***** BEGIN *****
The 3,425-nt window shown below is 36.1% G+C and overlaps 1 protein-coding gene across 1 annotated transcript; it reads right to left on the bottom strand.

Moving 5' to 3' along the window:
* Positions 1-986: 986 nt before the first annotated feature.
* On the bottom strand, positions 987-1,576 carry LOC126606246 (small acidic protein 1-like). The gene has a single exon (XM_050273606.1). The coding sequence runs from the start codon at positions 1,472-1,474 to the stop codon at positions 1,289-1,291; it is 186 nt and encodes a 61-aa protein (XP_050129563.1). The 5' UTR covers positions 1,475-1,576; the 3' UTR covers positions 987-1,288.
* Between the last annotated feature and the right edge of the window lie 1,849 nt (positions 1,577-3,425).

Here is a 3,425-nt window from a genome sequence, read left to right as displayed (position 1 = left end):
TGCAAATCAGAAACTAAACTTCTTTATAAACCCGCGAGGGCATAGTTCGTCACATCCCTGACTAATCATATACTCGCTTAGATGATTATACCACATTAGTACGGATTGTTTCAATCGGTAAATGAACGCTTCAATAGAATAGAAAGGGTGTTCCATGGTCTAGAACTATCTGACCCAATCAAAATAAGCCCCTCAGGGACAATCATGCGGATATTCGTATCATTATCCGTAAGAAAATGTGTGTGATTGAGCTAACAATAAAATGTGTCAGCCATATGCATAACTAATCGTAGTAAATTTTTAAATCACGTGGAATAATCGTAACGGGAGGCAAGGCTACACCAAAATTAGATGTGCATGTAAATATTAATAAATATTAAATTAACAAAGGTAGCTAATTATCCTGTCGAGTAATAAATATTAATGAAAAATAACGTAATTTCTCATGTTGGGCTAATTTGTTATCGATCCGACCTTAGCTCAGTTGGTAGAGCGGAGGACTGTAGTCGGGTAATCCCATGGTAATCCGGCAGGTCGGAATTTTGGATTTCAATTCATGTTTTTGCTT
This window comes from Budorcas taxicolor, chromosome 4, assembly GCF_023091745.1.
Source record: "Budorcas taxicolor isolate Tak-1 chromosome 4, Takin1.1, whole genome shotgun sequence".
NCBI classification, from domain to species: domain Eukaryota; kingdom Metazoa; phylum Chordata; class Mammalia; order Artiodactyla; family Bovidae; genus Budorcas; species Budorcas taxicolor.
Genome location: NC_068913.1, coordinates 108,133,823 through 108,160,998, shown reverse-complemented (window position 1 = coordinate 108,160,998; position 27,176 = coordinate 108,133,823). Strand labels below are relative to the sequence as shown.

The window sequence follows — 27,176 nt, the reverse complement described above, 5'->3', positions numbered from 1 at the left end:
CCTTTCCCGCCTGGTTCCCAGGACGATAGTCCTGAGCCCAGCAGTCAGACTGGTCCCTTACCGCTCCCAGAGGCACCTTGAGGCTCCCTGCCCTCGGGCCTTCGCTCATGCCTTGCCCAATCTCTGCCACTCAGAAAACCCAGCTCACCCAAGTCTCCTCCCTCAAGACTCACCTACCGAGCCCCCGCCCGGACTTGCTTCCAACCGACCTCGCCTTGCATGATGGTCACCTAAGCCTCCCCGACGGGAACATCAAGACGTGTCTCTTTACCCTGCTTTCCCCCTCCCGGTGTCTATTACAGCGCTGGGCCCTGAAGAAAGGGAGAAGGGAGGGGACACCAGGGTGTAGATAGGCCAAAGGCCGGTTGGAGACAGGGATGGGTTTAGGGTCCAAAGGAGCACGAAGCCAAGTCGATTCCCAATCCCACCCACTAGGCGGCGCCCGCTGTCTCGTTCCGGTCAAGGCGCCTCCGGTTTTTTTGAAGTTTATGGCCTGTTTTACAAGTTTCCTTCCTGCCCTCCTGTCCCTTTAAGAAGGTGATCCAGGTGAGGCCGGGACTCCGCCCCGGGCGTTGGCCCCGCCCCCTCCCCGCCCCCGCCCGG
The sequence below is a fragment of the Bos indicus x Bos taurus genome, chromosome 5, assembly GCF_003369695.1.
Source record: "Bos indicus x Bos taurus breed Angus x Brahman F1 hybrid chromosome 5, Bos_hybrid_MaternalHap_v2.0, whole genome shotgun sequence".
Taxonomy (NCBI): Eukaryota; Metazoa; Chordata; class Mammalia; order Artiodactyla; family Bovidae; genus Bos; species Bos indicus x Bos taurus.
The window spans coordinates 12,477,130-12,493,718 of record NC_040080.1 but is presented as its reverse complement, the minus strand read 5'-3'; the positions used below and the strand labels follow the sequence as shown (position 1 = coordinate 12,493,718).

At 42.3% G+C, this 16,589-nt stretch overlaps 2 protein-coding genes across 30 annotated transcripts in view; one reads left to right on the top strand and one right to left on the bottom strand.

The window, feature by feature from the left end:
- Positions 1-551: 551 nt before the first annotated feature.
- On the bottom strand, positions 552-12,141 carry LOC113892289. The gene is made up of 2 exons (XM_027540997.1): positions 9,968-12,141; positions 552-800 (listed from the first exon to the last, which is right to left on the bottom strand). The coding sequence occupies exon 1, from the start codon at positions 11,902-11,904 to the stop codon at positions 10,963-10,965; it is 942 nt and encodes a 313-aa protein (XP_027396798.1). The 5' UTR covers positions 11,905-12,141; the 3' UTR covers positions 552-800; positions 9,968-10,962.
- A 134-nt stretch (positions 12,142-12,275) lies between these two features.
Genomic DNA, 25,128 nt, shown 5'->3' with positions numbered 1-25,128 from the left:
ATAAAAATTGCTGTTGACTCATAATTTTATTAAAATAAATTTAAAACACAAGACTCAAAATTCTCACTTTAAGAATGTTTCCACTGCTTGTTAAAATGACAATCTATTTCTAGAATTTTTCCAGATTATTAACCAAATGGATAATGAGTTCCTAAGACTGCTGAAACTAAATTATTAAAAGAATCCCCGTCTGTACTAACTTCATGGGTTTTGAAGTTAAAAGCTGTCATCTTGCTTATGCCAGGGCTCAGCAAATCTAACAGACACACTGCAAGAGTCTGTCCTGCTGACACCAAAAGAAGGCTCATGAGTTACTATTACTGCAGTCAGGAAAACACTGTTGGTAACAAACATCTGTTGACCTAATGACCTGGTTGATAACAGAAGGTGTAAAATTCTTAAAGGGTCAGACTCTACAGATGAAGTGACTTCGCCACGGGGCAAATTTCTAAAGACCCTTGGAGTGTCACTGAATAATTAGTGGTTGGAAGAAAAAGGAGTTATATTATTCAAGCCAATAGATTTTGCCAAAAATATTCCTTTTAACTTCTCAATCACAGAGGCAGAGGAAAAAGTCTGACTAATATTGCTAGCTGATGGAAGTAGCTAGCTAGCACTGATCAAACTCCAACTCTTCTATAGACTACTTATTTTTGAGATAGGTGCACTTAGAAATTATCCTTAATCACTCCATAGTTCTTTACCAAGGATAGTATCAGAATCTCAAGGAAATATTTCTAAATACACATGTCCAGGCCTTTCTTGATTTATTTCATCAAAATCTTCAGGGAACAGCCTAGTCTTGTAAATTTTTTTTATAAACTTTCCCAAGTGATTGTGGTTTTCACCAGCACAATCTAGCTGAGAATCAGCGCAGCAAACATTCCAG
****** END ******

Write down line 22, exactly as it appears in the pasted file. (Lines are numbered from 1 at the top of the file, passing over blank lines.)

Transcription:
- A 134-nt stretch (positions 12,142-12,275) lies between these two features.